The present study is a systematic review of published case studies and case reports. The present work did not need any authorization by an ethics committee as no humans were involved in this study nor any personal information of patients is studied.

 Results



We found seven reports in Embase, 17 in MEDLINE, 13 in ScienceDirect, 15 in PMC, 19 in Google Scholar, and 69 in Web of Science [Figure 1]. Among them, six reports were from Google Scholar, and three were the preprint articles. A total of nine case studies (Akhila, 2022; Balkrishna et al., 2021; Dutt et al., 2021; Joshi & Puthiyedath, 2022; Pandey et al., 2021; Rais et al., 2020; Rastogi, 2022; Rastogi et al., 2022; Vaidya et al., 2021) were found whereas 8 case series (Balkrishna et al., 2021; Bentur et al., 2021; Dutt et al., 2021; Girija et al., 2022; Gupta & Singhal, 2021; Kumar et al., 2020a, 2020b; Patil 2021) were identified. The PRISMA diagram is depicted in [Figure 1].{Figure 1}

Balkrishna et al., described that 83.33% of patients were got relief with Ayurvedic treatment alone whereas Allopathy + Ayurveda group found 43.78% of relief (Rais et al., 2020). Dutt et al., also found that Ayurvedic intervention got faster relief than Allopathy medication in mild symptoms patients (Dutt et al., 2021). A study evaluated the clinical outcome in COVID-19 confirmed asymptomatic to mild symptomatic patients who had received Ayurveda and compared with control (who has not received Ayurveda or any support therapy) found that Guduchi Ghan Vati, a common and widely used Ayurvedic preparation, could benefit treating asymptomatic COVID-19 patients (Girija et al., 2022). Patil has done his research on morbid patients with maximum symptoms with only Ayurvedic treatment (herbomineral combination of medicine) and found recoveries without any complications; they reduced all their symptoms, drastic reduction in their CRP, and corrections in their hemograms (Balkrishna et al., 2021). Ayurveda and Yoga, along with government-mandated compulsory modern western medicine treatment, were found effective in a patient of 55 years aged having diabetes mellitus, hypertension, hypothyroidism, and chronic kidney disease (Hetalben & Shukla, 2020). An ICU-admitted COVID-19–positive patient having COVID-19 infection RT-PCR test positive with a chest severity score of 18/25 treated with Ayurvedic intervention for 19 days along with standard ICU care for 2 months found complete relief with Ayurvedic herbomineral medication (Girija & Sivan, 2022). All case studies found that COVID-19–positive cases treated with Ayurvedic intervention with either herbomineral or pure plant-based medicines found no any adverse drug reaction.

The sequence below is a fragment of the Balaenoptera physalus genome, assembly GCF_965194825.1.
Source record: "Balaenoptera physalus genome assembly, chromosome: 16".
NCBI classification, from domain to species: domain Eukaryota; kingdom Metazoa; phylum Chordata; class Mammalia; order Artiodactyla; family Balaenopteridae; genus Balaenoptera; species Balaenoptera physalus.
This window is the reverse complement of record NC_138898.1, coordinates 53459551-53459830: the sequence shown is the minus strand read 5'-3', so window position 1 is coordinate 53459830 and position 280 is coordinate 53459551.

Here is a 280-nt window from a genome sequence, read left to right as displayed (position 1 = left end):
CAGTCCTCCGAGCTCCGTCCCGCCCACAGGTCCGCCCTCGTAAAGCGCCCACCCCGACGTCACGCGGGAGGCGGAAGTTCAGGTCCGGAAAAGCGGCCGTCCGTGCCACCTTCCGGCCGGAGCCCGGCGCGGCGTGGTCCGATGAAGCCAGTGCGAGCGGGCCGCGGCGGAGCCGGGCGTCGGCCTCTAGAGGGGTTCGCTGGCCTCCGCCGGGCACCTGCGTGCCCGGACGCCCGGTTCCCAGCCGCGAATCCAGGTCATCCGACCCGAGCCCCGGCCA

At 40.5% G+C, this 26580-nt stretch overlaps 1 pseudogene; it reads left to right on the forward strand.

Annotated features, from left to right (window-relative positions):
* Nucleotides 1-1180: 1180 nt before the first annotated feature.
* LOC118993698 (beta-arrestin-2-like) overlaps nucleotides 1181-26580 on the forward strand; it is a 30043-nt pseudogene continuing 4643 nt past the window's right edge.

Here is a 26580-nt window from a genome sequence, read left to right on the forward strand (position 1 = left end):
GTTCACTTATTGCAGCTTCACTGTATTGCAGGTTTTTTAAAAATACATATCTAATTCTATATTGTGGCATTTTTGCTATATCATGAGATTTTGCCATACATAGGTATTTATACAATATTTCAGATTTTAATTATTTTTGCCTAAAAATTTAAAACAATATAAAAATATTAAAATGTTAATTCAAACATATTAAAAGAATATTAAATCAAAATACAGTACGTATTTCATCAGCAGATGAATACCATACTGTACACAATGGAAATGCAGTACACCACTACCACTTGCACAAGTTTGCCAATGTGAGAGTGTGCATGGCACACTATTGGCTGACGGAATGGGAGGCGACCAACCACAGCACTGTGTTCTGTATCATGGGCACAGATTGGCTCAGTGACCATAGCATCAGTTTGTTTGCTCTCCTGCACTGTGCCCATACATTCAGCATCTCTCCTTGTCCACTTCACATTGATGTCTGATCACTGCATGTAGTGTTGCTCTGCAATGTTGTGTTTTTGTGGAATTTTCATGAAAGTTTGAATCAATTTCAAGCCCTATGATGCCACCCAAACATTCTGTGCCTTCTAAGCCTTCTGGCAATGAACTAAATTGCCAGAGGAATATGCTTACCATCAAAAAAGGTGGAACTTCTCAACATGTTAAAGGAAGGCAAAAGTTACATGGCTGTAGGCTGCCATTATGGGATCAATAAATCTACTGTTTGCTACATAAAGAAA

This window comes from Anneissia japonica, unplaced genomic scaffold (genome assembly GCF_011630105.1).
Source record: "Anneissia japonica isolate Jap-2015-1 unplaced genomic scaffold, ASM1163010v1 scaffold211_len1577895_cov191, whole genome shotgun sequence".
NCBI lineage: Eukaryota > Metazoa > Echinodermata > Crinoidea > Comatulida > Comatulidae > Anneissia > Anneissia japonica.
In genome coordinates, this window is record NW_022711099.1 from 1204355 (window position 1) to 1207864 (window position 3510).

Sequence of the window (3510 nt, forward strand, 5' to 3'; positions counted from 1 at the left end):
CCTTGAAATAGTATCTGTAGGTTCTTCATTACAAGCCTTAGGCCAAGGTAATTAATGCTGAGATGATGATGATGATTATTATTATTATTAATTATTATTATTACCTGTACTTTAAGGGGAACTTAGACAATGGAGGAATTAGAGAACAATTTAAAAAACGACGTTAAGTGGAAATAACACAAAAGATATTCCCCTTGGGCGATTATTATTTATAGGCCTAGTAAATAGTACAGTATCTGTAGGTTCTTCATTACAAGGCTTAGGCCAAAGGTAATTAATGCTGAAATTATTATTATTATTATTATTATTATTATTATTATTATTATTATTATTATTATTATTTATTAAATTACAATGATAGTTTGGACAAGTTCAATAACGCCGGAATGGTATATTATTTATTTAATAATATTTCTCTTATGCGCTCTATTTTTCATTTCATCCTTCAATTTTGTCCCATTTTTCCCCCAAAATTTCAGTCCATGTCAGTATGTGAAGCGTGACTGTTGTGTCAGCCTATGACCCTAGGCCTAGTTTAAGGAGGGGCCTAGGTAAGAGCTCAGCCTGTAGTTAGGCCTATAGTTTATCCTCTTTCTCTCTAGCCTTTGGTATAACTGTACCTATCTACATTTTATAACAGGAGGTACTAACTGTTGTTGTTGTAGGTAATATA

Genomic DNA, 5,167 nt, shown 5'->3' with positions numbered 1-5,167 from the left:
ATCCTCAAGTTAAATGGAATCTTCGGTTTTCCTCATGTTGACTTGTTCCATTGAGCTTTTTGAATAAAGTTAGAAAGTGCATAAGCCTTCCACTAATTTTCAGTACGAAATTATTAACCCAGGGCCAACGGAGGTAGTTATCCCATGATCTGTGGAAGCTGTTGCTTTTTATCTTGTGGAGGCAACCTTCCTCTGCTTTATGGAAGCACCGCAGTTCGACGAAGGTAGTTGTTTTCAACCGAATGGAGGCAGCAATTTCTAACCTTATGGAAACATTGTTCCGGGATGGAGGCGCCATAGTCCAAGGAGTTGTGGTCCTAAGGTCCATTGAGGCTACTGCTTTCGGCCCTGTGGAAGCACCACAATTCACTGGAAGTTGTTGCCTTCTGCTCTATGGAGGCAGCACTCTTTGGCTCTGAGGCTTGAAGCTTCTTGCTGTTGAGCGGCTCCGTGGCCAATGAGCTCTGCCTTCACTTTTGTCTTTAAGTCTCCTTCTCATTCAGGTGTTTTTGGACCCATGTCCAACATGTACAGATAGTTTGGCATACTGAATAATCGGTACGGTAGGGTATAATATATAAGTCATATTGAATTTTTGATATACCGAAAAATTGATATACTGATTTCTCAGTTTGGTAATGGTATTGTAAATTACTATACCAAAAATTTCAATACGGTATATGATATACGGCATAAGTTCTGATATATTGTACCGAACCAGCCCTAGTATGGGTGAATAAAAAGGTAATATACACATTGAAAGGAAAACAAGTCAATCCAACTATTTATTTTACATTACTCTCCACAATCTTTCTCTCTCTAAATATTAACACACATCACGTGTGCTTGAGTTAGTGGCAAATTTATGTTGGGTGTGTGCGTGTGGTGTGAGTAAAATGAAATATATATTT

Results of individual studies and synthesis